THE STORY - Twelve strangers wake up in a clearing. They don't know where they are -- or how they got there. In the shadow of a dark internet conspiracy theory, ruthless elitists gather at a remote location to hunt humans for sport. But their master plan is about to be derailed when one of the hunted, Crystal, turns the tables on her pursuers.
THE CAST - Betty Gilpin, Ike Barinholtz, Emma Roberts & Hilary Swank
THE TEAM - Craig Zobel (Director), Nick Cuse & Damon Lindelof (Writers)
THE RUNNING TIME - 115 Minutes
THE GOOD - Betty Gilpin delivers an excellent, subdued performance (with the perfect amount of crazy). There are some great surprising kills peppered throughout the film, which keeps the audience on its toes.
THE BAD - As a thriller, it’s fine but forgettable. As a political satire, it takes the cheapest, unsubtle shots at both sides of the aisle, and eventually doesn’t say much of anything interesting.
THE OSCARS - None
THE FINAL SCORE - 5/10
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By Daniel Howat
Sometimes, though a film’s quality stands separate from outside controversies, it can be hard to separate the two. While Donald Trump’s comments led to the cancellation of “The Hunt” last fall, that shouldn’t have an impact on one’s opinion of the film. Yet, it’s hard to ignore Trump’s tweets while watching this political satire. It’s a film that takes shots at all sides of the political spectrum, promising to anger many. Does it deserve the continued outrage from conservatives? Does that affect whether the film is any good? The honest answer is that the film doesn’t take a strong enough stand in any one direction to deserve strong reactions. It takes shots at everyone without saying much of anything.
Released after a seven-month delay, “The Hunt,” adapted from Richard Connell’s “The Most Dangerous Game,” immediately lets you know that it’s a film about our current political climate. The opening scene shows a text thread in which characters berate the President (unnamed, but I mean, come on). The characters proceed to proclaim their excitement about killing “deplorables” at The Manor. These opening moments promise that this film will have something incisive to say about America today, and it’s hard to not spend the rest of the film trying to decipher the message the filmmakers want to send.
As the film progresses, it turns into a fairly standard but lightly enjoyable thriller. Eleven strangers wake up in a forest gagged. Each of them appears to be some sort of southern stereotype in some form or fashion. They find an open field with a large wooden box in the middle. After opening it to find a small pig (and a small arsenal), they find themselves under fire. They’re being hunted, though they have no clue why. We quickly understand the basic premise: liberal elites are hunting conservatives for sport. “The Hunt” does an excellent job of keeping you on your toes, never knowing who is safe as they try to evade their hunters. We soon begin following Crystal (Betty Gilpin) as she tries to escape.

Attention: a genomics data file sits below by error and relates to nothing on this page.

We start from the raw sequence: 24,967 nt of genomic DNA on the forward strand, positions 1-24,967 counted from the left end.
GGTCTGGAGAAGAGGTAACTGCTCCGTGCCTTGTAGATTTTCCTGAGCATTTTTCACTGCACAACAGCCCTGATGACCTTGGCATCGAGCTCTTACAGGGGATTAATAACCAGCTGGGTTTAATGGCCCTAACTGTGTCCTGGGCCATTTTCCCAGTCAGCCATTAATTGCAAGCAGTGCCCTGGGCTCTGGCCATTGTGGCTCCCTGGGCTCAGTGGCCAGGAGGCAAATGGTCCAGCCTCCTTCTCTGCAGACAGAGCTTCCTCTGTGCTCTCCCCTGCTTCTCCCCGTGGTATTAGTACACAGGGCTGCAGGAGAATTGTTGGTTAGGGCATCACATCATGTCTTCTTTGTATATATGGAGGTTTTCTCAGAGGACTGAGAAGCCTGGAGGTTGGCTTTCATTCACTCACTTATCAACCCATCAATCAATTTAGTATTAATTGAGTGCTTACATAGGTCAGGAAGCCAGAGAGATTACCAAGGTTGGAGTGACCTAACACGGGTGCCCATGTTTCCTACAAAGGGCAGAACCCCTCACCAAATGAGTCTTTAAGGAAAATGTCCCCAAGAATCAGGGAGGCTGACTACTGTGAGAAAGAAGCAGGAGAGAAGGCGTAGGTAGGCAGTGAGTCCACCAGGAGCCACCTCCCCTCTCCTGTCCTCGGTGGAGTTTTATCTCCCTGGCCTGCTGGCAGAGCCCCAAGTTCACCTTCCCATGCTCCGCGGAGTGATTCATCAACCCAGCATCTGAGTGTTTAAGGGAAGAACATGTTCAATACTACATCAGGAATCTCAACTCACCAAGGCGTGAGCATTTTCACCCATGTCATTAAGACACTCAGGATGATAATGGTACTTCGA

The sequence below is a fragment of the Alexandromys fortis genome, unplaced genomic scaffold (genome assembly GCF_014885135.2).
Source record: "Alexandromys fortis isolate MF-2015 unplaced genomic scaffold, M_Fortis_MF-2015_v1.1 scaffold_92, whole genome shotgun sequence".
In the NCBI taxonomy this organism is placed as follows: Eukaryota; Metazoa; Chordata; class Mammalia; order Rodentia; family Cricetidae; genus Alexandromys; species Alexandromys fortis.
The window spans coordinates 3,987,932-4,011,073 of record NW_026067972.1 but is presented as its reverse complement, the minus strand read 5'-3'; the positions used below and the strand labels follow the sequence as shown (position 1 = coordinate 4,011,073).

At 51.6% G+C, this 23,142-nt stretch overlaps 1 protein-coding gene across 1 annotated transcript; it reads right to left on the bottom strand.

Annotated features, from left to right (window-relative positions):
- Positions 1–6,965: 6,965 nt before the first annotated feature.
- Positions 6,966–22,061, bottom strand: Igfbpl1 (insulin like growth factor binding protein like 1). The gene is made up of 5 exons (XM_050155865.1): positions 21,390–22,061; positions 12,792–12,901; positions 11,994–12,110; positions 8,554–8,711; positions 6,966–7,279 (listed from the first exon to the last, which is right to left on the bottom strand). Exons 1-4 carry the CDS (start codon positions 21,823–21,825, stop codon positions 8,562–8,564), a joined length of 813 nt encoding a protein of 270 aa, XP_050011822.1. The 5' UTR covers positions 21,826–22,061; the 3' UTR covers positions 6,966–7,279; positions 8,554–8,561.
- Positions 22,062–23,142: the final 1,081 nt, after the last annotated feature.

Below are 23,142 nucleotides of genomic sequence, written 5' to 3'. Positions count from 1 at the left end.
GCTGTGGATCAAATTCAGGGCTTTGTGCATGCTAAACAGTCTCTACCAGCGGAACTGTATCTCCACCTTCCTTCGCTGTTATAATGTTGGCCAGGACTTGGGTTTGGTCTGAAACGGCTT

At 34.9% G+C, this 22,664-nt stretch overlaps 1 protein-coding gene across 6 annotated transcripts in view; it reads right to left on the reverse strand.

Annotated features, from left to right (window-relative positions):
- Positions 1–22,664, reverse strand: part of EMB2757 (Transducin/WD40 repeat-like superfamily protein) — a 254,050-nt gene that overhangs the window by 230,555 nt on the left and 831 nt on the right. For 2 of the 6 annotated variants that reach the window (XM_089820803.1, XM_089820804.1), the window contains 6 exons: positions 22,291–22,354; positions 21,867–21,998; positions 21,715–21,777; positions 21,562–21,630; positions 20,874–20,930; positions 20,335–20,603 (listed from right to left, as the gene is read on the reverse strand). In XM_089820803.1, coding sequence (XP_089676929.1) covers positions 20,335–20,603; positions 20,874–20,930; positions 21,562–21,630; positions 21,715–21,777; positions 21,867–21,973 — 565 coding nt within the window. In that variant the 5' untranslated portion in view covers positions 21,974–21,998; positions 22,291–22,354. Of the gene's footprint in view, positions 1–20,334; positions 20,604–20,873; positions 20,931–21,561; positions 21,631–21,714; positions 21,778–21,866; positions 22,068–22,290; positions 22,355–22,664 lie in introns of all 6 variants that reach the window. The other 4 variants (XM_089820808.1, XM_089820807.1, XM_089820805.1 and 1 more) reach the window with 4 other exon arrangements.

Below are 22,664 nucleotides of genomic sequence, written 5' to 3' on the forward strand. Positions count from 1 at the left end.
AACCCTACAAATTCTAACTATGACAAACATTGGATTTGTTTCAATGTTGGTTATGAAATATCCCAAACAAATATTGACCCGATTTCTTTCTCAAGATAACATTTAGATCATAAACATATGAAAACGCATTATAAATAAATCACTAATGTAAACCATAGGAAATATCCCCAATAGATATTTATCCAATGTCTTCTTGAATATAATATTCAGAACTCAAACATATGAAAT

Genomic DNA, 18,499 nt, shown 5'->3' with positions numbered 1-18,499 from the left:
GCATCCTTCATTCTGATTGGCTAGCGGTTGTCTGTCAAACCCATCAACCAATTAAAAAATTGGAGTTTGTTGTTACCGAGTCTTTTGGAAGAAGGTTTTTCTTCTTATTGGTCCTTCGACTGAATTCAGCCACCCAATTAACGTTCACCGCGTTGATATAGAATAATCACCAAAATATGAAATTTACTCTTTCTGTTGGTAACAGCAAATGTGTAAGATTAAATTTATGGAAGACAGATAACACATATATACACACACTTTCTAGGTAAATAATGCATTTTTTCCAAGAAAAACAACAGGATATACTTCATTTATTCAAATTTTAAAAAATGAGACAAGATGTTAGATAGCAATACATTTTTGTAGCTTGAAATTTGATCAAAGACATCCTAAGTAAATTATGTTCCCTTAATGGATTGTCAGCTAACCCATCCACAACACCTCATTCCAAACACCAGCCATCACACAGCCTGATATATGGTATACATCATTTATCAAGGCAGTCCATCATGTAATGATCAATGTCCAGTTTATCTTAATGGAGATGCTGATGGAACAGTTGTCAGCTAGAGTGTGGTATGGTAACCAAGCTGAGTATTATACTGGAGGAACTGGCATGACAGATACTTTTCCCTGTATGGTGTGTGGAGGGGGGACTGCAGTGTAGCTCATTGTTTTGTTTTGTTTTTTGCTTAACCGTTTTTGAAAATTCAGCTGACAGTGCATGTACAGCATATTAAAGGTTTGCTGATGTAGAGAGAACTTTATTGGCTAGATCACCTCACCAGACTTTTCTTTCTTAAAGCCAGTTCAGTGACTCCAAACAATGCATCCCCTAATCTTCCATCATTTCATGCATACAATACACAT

Gilpin’s performance is one of the best things about “The Hunt.” She’s quiet, mysterious, badass, and just the perfect amount of crazy. Crystal is southern, yes, but doesn’t appear to have the same stereotypical “redneck” attributes that some of the others have. The film hits its stride as we focus on Crystal trying to figure out what’s going on. The film never shies away from its brutal kills, which keeps the action thrilling, if still forgettable.
The film also never approaches subtlety. It skewers both conservative ultra-Trumpers (the group being hunted) and ultra-PC woke liberals, but the jokes are so incredibly obvious that it’s never witty or interesting.
“I forwarded that to 50 friends, but it’s not like I actually believed it.”
“We’re gonna be on Hannity!”
“Guys- oh no, sorry I gendered it.”
All of these lines are delivered sincerely. We’ve heard these jokes time and time again from both sides of the aisle. This film builds such a boring thesis: we’re all awful. Hey, maybe it’s true, but by making such broad jokes aimed at the right and the left, it misses any difficult target. By the end of the film, the message isn’t any clearer than that.
As a comedic thriller, "The Hunt" works well enough. Gilpin and the action keep the film watchable, especially for the short runtime. It’s quick, it’s light and fairly enjoyable. As a political satire, the film never gets any deeper. Perhaps that wouldn’t bother me so much if not for the controversy surrounding the film. Perhaps it’s unfair to judge the film with outside influence. Even so, the film doesn’t exist in a bubble. It’s a politically charged film that ends up with so little to say. It comments on the current era of misinformation, online trolls, and cancel culture, but adds nothing to the conversation. By skewering everyone, deserving or not, the film skewers no one. If you’re going to make a satire promising to anger everyone, you should come with a more insightful script.